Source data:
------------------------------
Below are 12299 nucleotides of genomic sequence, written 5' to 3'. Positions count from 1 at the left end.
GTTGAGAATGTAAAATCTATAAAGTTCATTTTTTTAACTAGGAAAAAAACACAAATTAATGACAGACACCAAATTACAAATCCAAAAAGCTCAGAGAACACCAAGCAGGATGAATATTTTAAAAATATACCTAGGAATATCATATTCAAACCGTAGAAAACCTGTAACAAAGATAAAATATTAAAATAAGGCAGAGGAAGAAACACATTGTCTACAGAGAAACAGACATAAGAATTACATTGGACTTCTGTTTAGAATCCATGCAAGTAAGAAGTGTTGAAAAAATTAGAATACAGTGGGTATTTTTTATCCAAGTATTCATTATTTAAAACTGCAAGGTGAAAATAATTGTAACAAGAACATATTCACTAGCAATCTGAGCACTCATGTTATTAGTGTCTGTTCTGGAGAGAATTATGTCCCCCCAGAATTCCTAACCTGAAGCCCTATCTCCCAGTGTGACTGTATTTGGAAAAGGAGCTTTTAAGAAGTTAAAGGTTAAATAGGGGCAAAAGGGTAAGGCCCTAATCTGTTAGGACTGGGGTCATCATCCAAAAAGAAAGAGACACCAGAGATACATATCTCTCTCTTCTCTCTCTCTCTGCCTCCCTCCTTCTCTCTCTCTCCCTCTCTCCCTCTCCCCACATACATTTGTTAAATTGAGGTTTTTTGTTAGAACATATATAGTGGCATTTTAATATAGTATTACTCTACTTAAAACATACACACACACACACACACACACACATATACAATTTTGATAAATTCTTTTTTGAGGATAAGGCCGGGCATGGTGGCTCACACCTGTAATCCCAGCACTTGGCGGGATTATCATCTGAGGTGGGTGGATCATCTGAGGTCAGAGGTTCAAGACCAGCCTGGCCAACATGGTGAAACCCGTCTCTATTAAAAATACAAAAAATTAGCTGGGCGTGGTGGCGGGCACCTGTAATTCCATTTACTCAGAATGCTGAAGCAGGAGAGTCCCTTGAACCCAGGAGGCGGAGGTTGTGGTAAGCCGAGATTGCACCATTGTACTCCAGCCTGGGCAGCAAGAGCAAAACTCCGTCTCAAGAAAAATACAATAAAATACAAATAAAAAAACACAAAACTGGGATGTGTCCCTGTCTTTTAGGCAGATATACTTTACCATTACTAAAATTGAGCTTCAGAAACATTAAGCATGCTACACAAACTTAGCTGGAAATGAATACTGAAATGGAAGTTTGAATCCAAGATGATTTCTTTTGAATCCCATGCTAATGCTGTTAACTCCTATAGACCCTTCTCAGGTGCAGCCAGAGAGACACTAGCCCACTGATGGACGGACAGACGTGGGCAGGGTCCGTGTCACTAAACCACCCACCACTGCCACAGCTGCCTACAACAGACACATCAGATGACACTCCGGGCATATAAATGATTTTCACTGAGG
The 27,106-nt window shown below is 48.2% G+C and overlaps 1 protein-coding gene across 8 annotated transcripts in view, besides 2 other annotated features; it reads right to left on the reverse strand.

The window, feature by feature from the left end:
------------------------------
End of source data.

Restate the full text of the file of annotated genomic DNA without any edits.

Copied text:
Below are 12299 nucleotides of genomic sequence, written 5' to 3'. Positions count from 1 at the left end.
GTTGAGAATGTAAAATCTATAAAGTTCATTTTTTTAACTAGGAAAAAAACACAAATTAATGACAGACACCAAATTACAAATCCAAAAAGCTCAGAGAACACCAAGCAGGATGAATATTTTAAAAATATACCTAGGAATATCATATTCAAACCGTAGAAAACCTGTAACAAAGATAAAATATTAAAATAAGGCAGAGGAAGAAACACATTGTCTACAGAGAAACAGACATAAGAATTACATTGGACTTCTGTTTAGAATCCATGCAAGTAAGAAGTGTTGAAAAAATTAGAATACAGTGGGTATTTTTTATCCAAGTATTCATTATTTAAAACTGCAAGGTGAAAATAATTGTAACAAGAACATATTCACTAGCAATCTGAGCACTCATGTTATTAGTGTCTGTTCTGGAGAGAATTATGTCCCCCCAGAATTCCTAACCTGAAGCCCTATCTCCCAGTGTGACTGTATTTGGAAAAGGAGCTTTTAAGAAGTTAAAGGTTAAATAGGGGCAAAAGGGTAAGGCCCTAATCTGTTAGGACTGGGGTCATCATCCAAAAAGAAAGAGACACCAGAGATACATATCTCTCTCTTCTCTCTCTCTCTGCCTCCCTCCTTCTCTCTCTCTCCCTCTCTCCCTCTCCCCACATACATTTGTTAAATTGAGGTTTTTTGTTAGAACATATATAGTGGCATTTTAATATAGTATTACTCTACTTAAAACATACACACACACACACACACACACACATATACAATTTTGATAAATTCTTTTTTGAGGATAAGGCCGGGCATGGTGGCTCACACCTGTAATCCCAGCACTTGGCGGGATTATCATCTGAGGTGGGTGGATCATCTGAGGTCAGAGGTTCAAGACCAGCCTGGCCAACATGGTGAAACCCGTCTCTATTAAAAATACAAAAAATTAGCTGGGCGTGGTGGCGGGCACCTGTAATTCCATTTACTCAGAATGCTGAAGCAGGAGAGTCCCTTGAACCCAGGAGGCGGAGGTTGTGGTAAGCCGAGATTGCACCATTGTACTCCAGCCTGGGCAGCAAGAGCAAAACTCCGTCTCAAGAAAAATACAATAAAATACAAATAAAAAAACACAAAACTGGGATGTGTCCCTGTCTTTTAGGCAGATATACTTTACCATTACTAAAATTGAGCTTCAGAAACATTAAGCATGCTACACAAACTTAGCTGGAAATGAATACTGAAATGGAAGTTTGAATCCAAGATGATTTCTTTTGAATCCCATGCTAATGCTGTTAACTCCTATAGACCCTTCTCAGGTGCAGCCAGAGAGACACTAGCCCACTGATGGACGGACAGACGTGGGCAGGGTCCGTGTCACTAAACCACCCACCACTGCCACAGCTGCCTACAACAGACACATCAGATGACACTCCGGGCATATAAATGATTTTCACTGAGG
The 27,106-nt window shown below is 48.2% G+C and overlaps 1 protein-coding gene across 8 annotated transcripts in view, besides 2 other annotated features; it reads right to left on the reverse strand.

The window, feature by feature from the left end: